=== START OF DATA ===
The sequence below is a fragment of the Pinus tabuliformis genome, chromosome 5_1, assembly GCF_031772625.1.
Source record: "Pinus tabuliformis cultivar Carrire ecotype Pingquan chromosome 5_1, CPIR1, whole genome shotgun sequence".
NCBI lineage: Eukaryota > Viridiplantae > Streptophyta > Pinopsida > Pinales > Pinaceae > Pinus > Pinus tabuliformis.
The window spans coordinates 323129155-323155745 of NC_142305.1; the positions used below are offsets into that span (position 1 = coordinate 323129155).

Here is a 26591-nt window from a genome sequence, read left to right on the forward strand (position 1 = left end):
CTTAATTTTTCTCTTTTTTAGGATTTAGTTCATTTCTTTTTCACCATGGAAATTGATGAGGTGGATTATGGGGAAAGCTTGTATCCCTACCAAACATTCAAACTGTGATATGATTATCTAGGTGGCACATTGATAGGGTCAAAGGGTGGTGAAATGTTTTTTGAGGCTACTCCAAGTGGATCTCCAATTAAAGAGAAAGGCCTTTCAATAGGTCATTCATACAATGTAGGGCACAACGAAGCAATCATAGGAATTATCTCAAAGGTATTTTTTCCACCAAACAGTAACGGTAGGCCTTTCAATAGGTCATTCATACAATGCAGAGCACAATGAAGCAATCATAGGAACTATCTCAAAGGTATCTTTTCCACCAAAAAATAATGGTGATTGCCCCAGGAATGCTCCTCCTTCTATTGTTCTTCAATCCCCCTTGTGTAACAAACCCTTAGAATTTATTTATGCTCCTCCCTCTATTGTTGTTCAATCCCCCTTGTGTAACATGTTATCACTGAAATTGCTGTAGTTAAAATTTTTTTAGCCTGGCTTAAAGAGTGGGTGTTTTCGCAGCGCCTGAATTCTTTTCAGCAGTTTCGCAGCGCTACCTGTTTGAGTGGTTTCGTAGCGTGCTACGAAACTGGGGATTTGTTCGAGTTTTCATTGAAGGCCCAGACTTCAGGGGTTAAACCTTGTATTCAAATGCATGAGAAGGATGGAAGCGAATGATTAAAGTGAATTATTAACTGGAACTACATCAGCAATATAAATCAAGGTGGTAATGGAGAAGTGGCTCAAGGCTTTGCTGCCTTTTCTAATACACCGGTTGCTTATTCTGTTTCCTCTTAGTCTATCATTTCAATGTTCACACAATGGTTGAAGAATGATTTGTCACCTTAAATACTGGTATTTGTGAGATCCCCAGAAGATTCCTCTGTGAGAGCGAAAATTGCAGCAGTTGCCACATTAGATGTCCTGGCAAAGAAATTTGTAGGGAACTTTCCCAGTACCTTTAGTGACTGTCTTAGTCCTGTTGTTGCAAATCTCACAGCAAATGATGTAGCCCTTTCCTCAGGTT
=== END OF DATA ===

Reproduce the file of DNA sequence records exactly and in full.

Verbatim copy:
The sequence below is a fragment of the Pinus tabuliformis genome, chromosome 5_1, assembly GCF_031772625.1.
Source record: "Pinus tabuliformis cultivar Carrire ecotype Pingquan chromosome 5_1, CPIR1, whole genome shotgun sequence".
NCBI lineage: Eukaryota > Viridiplantae > Streptophyta > Pinopsida > Pinales > Pinaceae > Pinus > Pinus tabuliformis.
The window spans coordinates 323129155-323155745 of NC_142305.1; the positions used below are offsets into that span (position 1 = coordinate 323129155).

Here is a 26591-nt window from a genome sequence, read left to right on the forward strand (position 1 = left end):
CTTAATTTTTCTCTTTTTTAGGATTTAGTTCATTTCTTTTTCACCATGGAAATTGATGAGGTGGATTATGGGGAAAGCTTGTATCCCTACCAAACATTCAAACTGTGATATGATTATCTAGGTGGCACATTGATAGGGTCAAAGGGTGGTGAAATGTTTTTTGAGGCTACTCCAAGTGGATCTCCAATTAAAGAGAAAGGCCTTTCAATAGGTCATTCATACAATGTAGGGCACAACGAAGCAATCATAGGAATTATCTCAAAGGTATTTTTTCCACCAAACAGTAACGGTAGGCCTTTCAATAGGTCATTCATACAATGCAGAGCACAATGAAGCAATCATAGGAACTATCTCAAAGGTATCTTTTCCACCAAAAAATAATGGTGATTGCCCCAGGAATGCTCCTCCTTCTATTGTTCTTCAATCCCCCTTGTGTAACAAACCCTTAGAATTTATTTATGCTCCTCCCTCTATTGTTGTTCAATCCCCCTTGTGTAACATGTTATCACTGAAATTGCTGTAGTTAAAATTTTTTTAGCCTGGCTTAAAGAGTGGGTGTTTTCGCAGCGCCTGAATTCTTTTCAGCAGTTTCGCAGCGCTACCTGTTTGAGTGGTTTCGTAGCGTGCTACGAAACTGGGGATTTGTTCGAGTTTTCATTGAAGGCCCAGACTTCAGGGGTTAAACCTTGTATTCAAATGCATGAGAAGGATGGAAGCGAATGATTAAAGTGAATTATTAACTGGAACTACATCAGCAATATAAATCAAGGTGGTAATGGAGAAGTGGCTCAAGGCTTTGCTGCCTTTTCTAATACACCGGTTGCTTATTCTGTTTCCTCTTAGTCTATCATTTCAATGTTCACACAATGGTTGAAGAATGATTTGTCACCTTAAATACTGGTATTTGTGAGATCCCCAGAAGATTCCTCTGTGAGAGCGAAAATTGCAGCAGTTGCCACATTAGATGTCCTGGCAAAGAAATTTGTAGGGAACTTTCCCAGTACCTTTAGTGACTGTCTTAGTCCTGTTGTTGCAAATCTCACAGCAAATGATGTAGCCCTTTCCTCAGGTT